Another year, another blockbuster re:Invent for Amazon Web Services. This year brought nearly 55,000 attendees for a record attendance. The structure and format of the event largely stayed the same, with talks and sessions spread across the Aria, Venetian, and other hotels. Luckily for us, they kept both keynotes in the Venetian, which helped reduce a lot of the travel required to get around the city.
Before we get into the big takeaways from re:Invent, I have to mention my personal highlight from the expo hall: PINS! Seriously, I felt like I was walking around Walt Disney World watching people give away, share, and even trade pins. It was awesome to see, and I hope more and more vendors follow the lead (because pins are pretty awesome).
One of the largest parts of every AWS show are the many, many announcements from Amazon about new services they are launching, or are about to launch. This year was no exception as AWS shared many new and interesting services to their customer base. We could fill a book just detailing ALL the announcements. And in typical AWS style, there were so many announcements that they have a dedicated site to check them all out.
I’ve gone thru them all — and put together my personal top “awesome new AWS services” list. In no particular order whatsoever:
Amazon EC2 C5n Instances Featuring 100 Gbps of Network Bandwidth – AWS continuing to invest in the C5 class instances, now adding more and more bandwidth to their hosts. Their investment into the Nitro system continuing to pay dividends.
AWS Outposts – A shot across the bow to the “hybrid cloud” players. This was probably the most promising of all the AWS announcements. The ability to bring AWS APIs and services within your data center could be very compelling for users with low latency computing needs.
AWS Ground Station – One of the more “stranger” announcements (at least in my mind). But when you think about it — satellites generate lots of data, and if there is one thing that AWS loves, it’s data. There is definitely a need for this service, given AWS’s commitment to building what their customers ask for.
S3 Glacier is now a new S3 Storage Class – AWS has been making it easier and easier to use lifecycle policies to tier data over to Glacier in an easy and seamless way. Now you can use the S3 PUT API to upload objects directly to S3 Glacier without having to create lifecycle policies.
Announcing S3 Intelligent-Tiering – For a low low price, you can have AWS automatically send objects off to glacier that are infrequently used. Great for CHAOSSEARCH — after we index your data — if you never require the source, or only infrequently go back to the source, AWS will ship that off to Glacier, saving you even more money.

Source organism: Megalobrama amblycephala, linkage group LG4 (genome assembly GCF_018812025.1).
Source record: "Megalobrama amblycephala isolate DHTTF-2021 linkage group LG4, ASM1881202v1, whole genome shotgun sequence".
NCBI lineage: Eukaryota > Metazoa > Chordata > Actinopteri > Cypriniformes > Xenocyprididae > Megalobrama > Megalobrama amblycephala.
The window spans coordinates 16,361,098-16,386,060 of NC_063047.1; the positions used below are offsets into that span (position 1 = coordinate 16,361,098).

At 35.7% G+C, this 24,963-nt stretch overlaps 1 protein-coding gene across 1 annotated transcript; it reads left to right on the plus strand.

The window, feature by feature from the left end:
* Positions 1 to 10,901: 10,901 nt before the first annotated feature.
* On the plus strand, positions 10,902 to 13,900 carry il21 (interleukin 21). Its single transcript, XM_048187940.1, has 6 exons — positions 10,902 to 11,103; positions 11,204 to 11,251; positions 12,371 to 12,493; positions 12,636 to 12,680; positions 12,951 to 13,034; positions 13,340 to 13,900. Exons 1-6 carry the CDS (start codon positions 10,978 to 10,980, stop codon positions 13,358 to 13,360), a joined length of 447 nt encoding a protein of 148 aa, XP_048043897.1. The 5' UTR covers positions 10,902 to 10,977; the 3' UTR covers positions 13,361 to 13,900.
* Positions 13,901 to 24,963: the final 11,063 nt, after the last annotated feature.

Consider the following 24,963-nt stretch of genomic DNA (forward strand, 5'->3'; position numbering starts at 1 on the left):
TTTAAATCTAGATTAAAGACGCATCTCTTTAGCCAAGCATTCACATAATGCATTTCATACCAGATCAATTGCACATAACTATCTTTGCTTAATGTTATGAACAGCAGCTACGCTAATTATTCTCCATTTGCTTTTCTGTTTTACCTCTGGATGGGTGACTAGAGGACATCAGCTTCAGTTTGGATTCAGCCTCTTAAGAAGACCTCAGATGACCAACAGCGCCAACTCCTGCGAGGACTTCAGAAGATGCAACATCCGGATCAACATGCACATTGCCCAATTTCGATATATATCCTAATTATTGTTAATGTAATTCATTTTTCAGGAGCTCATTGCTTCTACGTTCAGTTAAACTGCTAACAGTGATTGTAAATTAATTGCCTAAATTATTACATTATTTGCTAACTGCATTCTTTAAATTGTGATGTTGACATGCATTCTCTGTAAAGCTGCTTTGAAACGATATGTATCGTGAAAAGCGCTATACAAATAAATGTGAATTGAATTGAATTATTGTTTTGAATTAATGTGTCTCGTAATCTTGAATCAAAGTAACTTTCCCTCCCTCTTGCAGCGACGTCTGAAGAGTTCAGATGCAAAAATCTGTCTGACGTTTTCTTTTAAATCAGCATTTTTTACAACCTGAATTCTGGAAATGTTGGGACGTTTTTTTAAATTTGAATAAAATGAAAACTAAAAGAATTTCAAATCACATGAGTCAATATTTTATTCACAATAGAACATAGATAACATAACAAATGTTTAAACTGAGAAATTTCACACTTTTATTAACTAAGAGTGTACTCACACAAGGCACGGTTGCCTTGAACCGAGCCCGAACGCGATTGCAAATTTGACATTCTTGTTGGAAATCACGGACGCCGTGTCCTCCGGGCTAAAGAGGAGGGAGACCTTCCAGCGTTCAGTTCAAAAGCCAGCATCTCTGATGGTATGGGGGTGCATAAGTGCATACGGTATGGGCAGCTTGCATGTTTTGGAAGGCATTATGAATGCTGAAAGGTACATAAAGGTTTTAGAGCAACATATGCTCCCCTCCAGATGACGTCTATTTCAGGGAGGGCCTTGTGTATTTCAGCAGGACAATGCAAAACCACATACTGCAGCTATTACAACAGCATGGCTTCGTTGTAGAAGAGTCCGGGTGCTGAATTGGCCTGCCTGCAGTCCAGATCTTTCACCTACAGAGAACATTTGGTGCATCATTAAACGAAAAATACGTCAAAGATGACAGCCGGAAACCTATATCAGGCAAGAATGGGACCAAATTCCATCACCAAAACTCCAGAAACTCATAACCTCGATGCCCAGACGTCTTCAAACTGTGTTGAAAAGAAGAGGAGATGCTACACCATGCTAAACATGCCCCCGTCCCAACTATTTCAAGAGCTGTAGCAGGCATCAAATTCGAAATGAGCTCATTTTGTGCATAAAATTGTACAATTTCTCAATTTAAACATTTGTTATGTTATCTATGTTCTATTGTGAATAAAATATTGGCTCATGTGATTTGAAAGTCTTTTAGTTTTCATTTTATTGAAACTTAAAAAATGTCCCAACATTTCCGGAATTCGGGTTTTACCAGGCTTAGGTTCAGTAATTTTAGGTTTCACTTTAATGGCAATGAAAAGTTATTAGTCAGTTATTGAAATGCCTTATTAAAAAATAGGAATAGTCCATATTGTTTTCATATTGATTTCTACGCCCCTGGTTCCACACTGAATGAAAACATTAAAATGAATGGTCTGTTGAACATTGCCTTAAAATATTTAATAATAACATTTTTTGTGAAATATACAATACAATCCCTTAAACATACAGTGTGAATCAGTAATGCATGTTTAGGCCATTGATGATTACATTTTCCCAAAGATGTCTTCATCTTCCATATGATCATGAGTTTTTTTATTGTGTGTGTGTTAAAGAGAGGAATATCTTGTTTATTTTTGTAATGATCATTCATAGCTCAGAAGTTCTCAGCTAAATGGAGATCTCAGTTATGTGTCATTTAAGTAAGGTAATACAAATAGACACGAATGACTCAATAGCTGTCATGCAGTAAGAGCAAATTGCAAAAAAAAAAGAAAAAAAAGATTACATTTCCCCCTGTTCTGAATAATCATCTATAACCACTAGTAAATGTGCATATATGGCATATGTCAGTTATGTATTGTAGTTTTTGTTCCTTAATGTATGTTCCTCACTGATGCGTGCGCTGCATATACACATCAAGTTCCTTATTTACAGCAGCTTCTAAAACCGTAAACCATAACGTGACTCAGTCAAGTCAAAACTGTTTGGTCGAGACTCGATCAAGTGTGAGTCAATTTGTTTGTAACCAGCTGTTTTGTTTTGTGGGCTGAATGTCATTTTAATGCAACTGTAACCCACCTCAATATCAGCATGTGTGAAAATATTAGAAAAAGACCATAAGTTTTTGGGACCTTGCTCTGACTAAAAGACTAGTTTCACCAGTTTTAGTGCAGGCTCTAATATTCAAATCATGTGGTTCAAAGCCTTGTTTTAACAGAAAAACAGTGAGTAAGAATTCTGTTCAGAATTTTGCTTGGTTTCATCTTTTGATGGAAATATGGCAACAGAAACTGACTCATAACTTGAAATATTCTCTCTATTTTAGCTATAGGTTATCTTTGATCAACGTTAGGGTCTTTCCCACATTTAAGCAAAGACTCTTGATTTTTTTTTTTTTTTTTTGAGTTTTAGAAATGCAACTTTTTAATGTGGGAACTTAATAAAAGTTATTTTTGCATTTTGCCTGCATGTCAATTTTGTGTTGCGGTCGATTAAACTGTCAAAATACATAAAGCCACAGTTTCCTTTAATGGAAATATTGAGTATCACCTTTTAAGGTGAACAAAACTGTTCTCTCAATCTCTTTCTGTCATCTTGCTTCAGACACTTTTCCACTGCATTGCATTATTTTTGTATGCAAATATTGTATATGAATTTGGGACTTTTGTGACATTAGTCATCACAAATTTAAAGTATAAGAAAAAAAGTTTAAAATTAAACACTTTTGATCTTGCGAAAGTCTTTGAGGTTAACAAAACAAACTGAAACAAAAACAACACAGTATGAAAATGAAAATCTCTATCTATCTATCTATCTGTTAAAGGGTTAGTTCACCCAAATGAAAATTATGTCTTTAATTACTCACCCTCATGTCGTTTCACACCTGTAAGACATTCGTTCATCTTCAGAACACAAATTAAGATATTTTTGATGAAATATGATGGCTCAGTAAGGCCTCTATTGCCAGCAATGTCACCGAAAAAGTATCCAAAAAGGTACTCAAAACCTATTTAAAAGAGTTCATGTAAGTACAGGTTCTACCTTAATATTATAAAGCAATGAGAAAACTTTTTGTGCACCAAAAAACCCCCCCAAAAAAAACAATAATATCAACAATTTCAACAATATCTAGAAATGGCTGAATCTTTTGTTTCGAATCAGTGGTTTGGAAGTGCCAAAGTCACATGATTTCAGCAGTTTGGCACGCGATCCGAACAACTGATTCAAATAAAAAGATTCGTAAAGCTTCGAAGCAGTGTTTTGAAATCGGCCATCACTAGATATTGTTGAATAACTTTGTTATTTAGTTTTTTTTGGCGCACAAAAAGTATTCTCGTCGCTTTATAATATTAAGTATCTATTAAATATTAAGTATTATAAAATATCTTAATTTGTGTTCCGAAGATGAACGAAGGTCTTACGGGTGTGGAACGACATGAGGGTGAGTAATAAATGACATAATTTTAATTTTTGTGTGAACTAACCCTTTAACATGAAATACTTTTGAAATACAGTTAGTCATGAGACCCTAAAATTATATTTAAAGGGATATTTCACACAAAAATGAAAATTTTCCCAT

AWS Security Hub – After working at a security company in a previous life, I’m always interested when I see AWS building up their security tools within their cloud services. Security Hub fills a great void to centralize alerts and events coming from many disparate sources (including integration with 3rd party services which is equally cool).
AWS Firecracker – In my opinion, this was really one of the coolest new features announced. It includes the ability to launch lightweight microVMs in a fraction of a second, giving you both security and workload isolation of traditional VMs, but with the extremely low resource overhead of containers. Many of the new Lambda features announced obviously came because of this huge announcement. I can’t wait to watch the project evolve over the next few years.
AWS Lake Formation – Touted as a service that “makes it easy to set up a secure data lake in days.” They take care of all the heavy lifting of “loading data from diverse sources, monitoring those data flows, setting up partitions, turning on encryption and managing keys, defining transformation jobs and monitoring their operation, re-organizing data into a columnar format.”
My only question: why does it take days?
Apart from being the only log and event solution designed to turn YOUR Amazon S3 account into a full-text search cluster, CHAOSSEARCH is also an extremely powerful analytics tool. Use S3 as your data lake, and we can process your data in minutes, making it available for questions — no DBAs or Data Engineers required!
In the end, another fantastic event — the first for CHAOSSEARCH, but definitely not our last. We had hundreds of great conversations with people interested in extending their Elasticsearch and ELK clusters, turning S3 into a full-text search cluster, and finally giving people the ability to cost-effectively do queries and ask questions of their data they never have been able to before.
If you missed meeting us, reach out and we’d love to give you a demo of what we are up to!